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The New Fall Crop for Rice Farmers: Carbon Offsets

rp_robert-200x300.jpgThis September, a new crop will be made available to rice producers: carbon offsets.

The California Air Resources Board (ARB) took another important step forward last week when it published the latest draft standard for the development of carbon offsets. The standard lays out the steps a producer needs to take in order to sell his new crop. Once it is approved, producers will be able grow and sell it as a new revenue stream.

So how does this work?

Rice fields are flooded as a part of growing this worldwide staple. It’s necessary for its growth. However, when water comes in contact with organic matter, the organic matter decomposes, generating methane – a strong greenhouse gas. By reducing the amount of methane generated through rice cultivation, a farmer can generate a carbon credit that can be sold to companies to offset their carbon emissions.

What are the practices that produce credits? Read More »

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Fertilizer-Efficiency Credits Seed the Market for Agricultural Offsets

Robert ParkhurstFertilizer use is key to increasing the productivity necessary for farms to feed rising populations.  However, not using the right amount in the right place at the right time is one of the biggest threats to a stable climate. Nitrogen fertilizer not used by crops emits nitrous oxide, a heat-trapping gas 300 times more powerful than carbon dioxide. It also contaminates water supplies, causes algae blooms downstream and erodes soil health.

So, it was welcome news last week when the first greenhouse gas credits for fertilizer efficiency made their debut in the North American carbon market.

The American Carbon Registry issued the credits to Myron Ortner, a central Michigan farmer who voluntarily reduced nitrous oxide emissions from his crops by modifying his fertilizer use. Working closely with researchers at Michigan State University, Ortner tested fertilizer inputs on a 40-acre plot where he grows corn and soybeans in rotation. In an interview with Scientific American, he said he’s down to using 135 pounds of fertilizer per acre, less than the average 200.

“I found out we can use less nitrogen and get away with it through those studies,” Ortner told the publication. “I want a few more years on it before I’m going to commit all my acres to it, but I don’t think I’ve lost any yield by doing what we’re doing.” Read More »

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Spreading Good News About the Compost Protocol

robertThere’s a growing excitement around spreading compost on rangelands to help fight climate change. Over the past four years we have learned that grazed rangelands are really good at pulling carbon out of the air and sequestering it in the soil below. And if you add compost just one time, you can capture carbon dioxide from the atmosphere for more than seven years. Plus, you’ll  increase  both the quality of the grasses and the ability of the soils to hold water. If we scaled this to just 5 % of California’s rangelands, we could capture approximately 28 million metric tons of carbon dioxide per year, which is about the same as the annual emissions from all the homes in California.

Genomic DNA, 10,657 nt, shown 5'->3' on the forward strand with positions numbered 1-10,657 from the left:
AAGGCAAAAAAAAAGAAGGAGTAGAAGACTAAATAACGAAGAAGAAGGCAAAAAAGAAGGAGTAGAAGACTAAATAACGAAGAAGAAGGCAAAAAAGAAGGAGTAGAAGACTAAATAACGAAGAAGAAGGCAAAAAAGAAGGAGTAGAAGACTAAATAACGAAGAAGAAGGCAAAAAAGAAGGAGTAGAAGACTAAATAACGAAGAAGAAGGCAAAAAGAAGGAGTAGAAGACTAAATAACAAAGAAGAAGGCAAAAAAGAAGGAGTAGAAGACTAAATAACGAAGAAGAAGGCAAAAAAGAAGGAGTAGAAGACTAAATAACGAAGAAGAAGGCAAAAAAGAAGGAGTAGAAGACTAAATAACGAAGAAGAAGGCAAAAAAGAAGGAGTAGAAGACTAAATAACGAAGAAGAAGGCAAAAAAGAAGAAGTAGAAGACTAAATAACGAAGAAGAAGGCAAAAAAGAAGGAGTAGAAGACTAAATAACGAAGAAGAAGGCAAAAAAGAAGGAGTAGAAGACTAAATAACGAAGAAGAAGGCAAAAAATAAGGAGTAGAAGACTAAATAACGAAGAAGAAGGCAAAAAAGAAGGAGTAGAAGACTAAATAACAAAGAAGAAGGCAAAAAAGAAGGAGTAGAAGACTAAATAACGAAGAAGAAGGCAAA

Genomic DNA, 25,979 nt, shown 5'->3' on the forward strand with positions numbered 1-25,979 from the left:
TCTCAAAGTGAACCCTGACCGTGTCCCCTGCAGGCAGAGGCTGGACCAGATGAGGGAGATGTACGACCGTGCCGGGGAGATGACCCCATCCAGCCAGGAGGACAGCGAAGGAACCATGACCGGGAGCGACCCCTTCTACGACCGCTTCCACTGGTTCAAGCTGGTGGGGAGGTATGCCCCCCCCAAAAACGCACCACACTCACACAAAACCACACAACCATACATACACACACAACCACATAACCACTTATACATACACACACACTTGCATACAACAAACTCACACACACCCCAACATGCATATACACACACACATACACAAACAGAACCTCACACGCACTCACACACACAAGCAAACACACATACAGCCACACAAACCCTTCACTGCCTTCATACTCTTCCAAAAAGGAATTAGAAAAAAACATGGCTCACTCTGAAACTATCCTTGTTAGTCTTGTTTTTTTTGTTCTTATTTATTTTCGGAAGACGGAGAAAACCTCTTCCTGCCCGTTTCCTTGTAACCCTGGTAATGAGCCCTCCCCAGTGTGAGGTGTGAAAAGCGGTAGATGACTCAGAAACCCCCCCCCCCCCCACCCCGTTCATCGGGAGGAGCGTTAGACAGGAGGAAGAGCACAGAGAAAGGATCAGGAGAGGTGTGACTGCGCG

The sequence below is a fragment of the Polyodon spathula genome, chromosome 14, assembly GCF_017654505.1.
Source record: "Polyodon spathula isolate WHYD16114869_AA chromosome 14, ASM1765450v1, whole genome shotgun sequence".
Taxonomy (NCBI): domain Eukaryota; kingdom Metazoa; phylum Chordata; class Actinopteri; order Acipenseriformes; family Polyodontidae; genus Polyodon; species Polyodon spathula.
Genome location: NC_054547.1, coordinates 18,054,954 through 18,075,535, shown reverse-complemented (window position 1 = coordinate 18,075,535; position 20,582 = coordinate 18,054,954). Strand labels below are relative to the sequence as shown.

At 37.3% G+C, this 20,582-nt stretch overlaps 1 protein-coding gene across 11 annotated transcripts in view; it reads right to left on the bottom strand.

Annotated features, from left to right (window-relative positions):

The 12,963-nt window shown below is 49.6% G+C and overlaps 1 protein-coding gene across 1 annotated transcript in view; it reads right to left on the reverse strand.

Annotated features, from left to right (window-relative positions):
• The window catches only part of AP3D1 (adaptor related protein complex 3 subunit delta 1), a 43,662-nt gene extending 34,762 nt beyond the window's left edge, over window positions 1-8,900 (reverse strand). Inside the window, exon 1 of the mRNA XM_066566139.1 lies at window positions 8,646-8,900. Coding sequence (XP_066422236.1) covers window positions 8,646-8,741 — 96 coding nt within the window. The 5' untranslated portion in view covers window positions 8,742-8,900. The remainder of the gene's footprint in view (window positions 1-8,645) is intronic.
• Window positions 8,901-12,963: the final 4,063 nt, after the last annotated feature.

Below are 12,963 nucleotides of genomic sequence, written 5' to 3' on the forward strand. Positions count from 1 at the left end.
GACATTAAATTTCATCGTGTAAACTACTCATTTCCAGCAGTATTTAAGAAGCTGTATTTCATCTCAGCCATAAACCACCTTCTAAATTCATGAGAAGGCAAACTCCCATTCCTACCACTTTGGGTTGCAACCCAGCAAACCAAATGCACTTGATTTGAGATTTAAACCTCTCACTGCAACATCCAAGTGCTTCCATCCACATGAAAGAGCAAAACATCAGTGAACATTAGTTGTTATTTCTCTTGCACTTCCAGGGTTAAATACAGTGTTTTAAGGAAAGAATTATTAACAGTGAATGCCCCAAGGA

To measure the capture of CO2, we collaborated with Terra Global Capital to create a protocol to calculate the amount of CO2 and enable ranchers to generate carbon offsets which they can sell on the voluntary carbon market. Right now we’re  in the middle of a public comment period for this protocol –  Emissions Reductions from Compost Additions to Grazed Grasslands. After public comment is over the protocol will go through a peer review period, and then be approved and published by the American Carbon Registry.  A copy of the protocol and instructions for providing comments is available here.

This protocol quantifies the emission reductions from diverting organic materials from landfills and spreading it on rangeland to spur carbon capturing grass growth. Recent waste studies estimate that approximately 72% of the waste stream going to landfills is organic (6% wood, 7% textiles/leather, 13% yard debris, 12% food scraps, 34% paper). By accurately measuring how much we divert and sequester, we can also correctly reward landowners for their good work. With our partners, University of California at Berkeley and the Marin Carbon Project, we’ve already seen the beneficial impacts through pilot projects on rangeland in Marin, Sonoma, and Yuba counties. Read More »

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Spring Cultivates Rice Offsets

rp_robert-200x300.jpgThe arrival of Spring can’t come soon enough for some, though it came early for the California offset market.  Three significant events will spur the development of carbon offsets from rice cultivation.  First, the California Air Resources Board (ARB) launched a rulemaking to adopt a compliance offset protocol for rice cultivation projects.  The American Carbon Registry (ACR) also approved a rice protocol for the Mid-South (Arkansas, Louisiana, Mississippi, Missouri and Texas).